Many of Aérospatiale's initial programmes were holdovers from its predecessors, particularly those of Sud Aviation.[4] Perhaps the most high-profile of these programmes was Concorde, a joint French-British attempt to develop and market a supersonic commercial airliner. Initial work on this project had begun at Sud Aviation and the Bristol Aeroplane Company, its British counterpart.[4] The engines for Concorde were also developed as a joint Anglo-French effort between SNECMA and Bristol Siddeley. However, the programme was highly politicised and encountered considerable cost overruns and delays.[4] Ultimately, it was negatively affected equally by bad political decisions and an oil crisis in the 1970s; thus, only two airlines purchased Concorde.[4]

Aérospatiale's senior management were keen to avoid the mistakes of the Concorde program.[4] Their next major effort was would be an international consortium between British Aerospace and West German's aircraft company Messerschmitt-Bolkow-Blohm (MBB), called Airbus Industries.

This was established with the purpose of building a twin-engined widebody airliner, known as the A300.[4] While at first, it was difficult to achieve sales and the outlook for the A300 seemed negative. However, Aérospatiale continued to manufacture the airliner without orders, as it could not reasonably cut back production as French law required that laid-off employees were to receive 90 per cent of their pay for a year as well as to retain their health benefits throughout.[4]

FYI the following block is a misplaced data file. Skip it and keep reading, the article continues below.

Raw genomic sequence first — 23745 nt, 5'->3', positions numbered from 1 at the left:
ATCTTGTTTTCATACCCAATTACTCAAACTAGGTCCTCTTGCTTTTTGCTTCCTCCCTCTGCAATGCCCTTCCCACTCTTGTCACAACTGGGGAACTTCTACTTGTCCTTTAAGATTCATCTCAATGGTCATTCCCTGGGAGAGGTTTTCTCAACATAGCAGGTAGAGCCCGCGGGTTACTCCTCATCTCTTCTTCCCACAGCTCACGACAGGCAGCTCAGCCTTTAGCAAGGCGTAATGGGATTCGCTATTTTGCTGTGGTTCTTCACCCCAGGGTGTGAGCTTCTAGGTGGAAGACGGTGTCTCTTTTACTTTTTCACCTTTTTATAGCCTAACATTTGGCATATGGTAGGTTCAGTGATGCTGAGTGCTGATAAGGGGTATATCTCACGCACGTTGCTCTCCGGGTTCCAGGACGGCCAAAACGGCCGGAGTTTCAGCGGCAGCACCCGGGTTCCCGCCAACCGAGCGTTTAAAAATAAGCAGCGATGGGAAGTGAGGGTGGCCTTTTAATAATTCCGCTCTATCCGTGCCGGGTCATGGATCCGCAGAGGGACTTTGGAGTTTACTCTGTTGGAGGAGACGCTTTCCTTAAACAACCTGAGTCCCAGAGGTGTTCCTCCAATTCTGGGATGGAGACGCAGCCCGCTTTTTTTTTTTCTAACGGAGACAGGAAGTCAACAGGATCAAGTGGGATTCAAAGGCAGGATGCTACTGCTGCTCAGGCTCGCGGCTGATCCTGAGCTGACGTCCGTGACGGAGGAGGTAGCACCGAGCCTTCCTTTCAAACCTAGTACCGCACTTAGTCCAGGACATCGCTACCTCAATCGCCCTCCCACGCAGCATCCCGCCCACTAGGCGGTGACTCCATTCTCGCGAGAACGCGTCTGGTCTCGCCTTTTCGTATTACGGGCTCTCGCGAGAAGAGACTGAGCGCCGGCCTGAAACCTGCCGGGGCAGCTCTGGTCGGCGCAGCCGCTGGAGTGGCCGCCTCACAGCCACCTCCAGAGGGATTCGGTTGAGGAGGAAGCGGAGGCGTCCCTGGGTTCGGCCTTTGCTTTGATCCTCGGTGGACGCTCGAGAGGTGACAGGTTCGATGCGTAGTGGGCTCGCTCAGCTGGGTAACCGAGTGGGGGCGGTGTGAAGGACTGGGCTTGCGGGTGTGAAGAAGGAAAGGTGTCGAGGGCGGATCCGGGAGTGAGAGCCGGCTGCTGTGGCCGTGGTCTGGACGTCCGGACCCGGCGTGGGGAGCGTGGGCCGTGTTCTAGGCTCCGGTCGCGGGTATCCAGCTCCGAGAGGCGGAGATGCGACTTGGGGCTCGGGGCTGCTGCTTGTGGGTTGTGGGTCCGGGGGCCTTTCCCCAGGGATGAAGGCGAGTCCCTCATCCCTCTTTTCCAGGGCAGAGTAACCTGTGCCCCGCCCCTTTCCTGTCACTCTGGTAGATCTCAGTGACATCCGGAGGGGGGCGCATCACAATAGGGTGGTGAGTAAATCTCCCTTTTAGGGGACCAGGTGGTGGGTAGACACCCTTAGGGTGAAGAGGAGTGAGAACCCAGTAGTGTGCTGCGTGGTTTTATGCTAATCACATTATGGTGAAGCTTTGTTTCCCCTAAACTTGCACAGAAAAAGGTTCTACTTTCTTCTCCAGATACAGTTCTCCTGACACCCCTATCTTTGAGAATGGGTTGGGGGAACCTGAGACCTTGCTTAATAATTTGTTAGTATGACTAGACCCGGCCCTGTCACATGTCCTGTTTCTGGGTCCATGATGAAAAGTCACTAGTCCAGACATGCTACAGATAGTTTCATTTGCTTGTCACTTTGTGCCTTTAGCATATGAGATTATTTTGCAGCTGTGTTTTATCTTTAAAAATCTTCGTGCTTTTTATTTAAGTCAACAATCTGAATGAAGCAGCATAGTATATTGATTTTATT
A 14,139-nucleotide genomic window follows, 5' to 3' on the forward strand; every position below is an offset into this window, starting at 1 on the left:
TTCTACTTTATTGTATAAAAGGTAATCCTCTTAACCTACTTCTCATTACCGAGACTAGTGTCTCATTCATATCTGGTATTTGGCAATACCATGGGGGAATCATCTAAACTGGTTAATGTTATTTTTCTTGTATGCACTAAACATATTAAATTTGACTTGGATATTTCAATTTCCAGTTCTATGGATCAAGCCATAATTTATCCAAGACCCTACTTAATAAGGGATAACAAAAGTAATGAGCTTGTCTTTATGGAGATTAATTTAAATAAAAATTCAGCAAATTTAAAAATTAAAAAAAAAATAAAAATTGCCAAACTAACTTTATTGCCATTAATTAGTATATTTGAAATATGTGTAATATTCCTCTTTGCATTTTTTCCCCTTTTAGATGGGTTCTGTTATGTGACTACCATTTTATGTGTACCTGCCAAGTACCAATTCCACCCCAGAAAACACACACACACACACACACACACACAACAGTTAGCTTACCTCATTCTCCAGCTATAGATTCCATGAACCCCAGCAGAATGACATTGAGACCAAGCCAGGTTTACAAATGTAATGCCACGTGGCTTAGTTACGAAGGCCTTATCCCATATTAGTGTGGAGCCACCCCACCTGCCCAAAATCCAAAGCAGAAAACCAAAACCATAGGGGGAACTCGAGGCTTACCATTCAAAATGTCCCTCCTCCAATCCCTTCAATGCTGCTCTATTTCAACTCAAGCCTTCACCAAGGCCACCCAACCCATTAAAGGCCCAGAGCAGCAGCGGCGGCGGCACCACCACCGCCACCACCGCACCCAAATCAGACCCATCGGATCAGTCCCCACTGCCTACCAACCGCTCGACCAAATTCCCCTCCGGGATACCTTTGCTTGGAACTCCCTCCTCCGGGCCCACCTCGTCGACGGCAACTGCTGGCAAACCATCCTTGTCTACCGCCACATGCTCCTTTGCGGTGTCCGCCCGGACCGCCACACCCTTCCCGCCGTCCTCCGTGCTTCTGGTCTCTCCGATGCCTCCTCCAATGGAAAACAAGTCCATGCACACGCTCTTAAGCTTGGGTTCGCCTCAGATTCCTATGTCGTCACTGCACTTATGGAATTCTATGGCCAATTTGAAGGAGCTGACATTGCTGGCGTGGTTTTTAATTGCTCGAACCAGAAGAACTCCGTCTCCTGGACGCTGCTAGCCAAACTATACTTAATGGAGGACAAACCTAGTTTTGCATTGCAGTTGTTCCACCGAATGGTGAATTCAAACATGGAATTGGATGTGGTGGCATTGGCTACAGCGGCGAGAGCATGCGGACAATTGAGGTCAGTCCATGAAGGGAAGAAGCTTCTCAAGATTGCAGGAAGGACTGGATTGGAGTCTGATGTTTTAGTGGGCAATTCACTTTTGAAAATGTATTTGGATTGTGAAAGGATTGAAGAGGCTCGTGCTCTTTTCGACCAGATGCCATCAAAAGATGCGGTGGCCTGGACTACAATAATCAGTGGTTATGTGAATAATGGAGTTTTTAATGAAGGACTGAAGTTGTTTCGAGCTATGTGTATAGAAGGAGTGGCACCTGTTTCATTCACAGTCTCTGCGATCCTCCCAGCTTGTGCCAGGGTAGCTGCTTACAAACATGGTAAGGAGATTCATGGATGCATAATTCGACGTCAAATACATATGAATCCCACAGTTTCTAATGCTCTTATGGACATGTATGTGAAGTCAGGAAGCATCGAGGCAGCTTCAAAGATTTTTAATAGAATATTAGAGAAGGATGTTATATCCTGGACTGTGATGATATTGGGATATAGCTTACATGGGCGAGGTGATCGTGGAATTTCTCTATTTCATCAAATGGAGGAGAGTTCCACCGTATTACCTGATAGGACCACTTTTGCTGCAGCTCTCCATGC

Sales of the A300 picked up and the type eventually became a major commercial success, subsequently driving both the American Lockheed L-1011 and the McDonnell Douglas DC-10 from the market due to its cheaper operating model.[4] On the back of this success, further airliners would be produced under the Airbus brand and the company would become a world leader in the field of large commercial aircraft during the 1990s.[4]

Aérospatiale played a leading role in the development of the European space sector.[4] During the 1960s, Sud Aviation had been involved in a multinational European programme to produce the Europa space launch vehicle, this being a three-stage rocket with the separate stages being manufactured in Britain, France, and Germany respectively. However, all of the flight tests conducted were failures; the programme's misfortune has been attributed to there being no central authority responsible for operations. This came as a result of the issue of workshare becoming highly politicized.

When Aérospatiale stepped in, during 1973, it was determined not to repeat the mistakes of Europa.[4] The company proposed to build a new heavy launch vehicle, which would later be called the Ariane, to take the place of Europa. While other European nations were invited to participate, it would be French officials who would hold primary responsibility, and thus, make the most important decisions.[4] This approach was agreed upon with several other nations; during 1979.

Ariane was an immediate success, allowing the French to gain a strong advantage over the United States, which had centred its efforts on the Space Shuttle. However, the Challenger disaster during 1986 showed that it was too complex for routine use as a satellite launch platform.[4] Aérospatiale went on to develop more capable versions of the Ariane, which took much of the business of space launches away from the Americans during the 1990s.[4]